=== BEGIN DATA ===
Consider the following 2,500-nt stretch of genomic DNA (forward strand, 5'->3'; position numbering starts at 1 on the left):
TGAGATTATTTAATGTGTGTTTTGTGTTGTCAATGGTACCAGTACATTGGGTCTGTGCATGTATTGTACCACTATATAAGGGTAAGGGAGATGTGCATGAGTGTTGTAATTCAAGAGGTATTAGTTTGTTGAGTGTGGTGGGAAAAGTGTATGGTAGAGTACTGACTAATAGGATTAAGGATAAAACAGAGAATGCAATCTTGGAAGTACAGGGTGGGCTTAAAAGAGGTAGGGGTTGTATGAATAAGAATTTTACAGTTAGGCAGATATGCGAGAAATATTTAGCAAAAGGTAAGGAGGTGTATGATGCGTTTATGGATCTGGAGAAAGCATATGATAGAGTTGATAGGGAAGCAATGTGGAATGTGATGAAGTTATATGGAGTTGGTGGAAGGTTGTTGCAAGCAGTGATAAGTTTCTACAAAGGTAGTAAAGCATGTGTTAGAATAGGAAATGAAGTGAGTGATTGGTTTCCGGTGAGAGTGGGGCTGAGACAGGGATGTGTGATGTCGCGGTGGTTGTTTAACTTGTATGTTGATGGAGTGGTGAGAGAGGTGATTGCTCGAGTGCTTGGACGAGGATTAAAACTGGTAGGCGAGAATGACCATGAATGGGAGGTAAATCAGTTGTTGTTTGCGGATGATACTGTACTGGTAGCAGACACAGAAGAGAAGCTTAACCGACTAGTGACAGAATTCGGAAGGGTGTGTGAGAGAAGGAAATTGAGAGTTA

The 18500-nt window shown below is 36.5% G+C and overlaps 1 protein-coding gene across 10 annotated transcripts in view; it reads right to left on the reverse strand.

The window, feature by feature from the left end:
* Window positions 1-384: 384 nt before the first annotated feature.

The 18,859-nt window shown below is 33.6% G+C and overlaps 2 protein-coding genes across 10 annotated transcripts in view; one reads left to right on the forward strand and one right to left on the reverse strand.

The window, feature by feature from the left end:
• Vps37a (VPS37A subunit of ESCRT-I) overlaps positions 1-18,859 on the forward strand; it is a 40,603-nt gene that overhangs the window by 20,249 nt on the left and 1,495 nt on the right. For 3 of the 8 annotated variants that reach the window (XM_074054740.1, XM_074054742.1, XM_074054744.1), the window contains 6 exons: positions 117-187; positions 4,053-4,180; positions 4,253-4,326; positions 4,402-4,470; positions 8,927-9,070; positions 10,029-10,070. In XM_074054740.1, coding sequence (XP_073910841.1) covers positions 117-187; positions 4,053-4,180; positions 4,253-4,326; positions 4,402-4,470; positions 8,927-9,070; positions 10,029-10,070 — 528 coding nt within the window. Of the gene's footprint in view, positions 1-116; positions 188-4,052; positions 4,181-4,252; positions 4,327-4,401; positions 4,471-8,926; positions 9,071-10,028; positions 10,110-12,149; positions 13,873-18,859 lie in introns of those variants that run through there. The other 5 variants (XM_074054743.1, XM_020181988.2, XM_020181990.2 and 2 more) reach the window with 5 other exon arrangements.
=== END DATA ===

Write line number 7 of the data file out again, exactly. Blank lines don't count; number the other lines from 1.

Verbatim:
The window, feature by feature from the left end: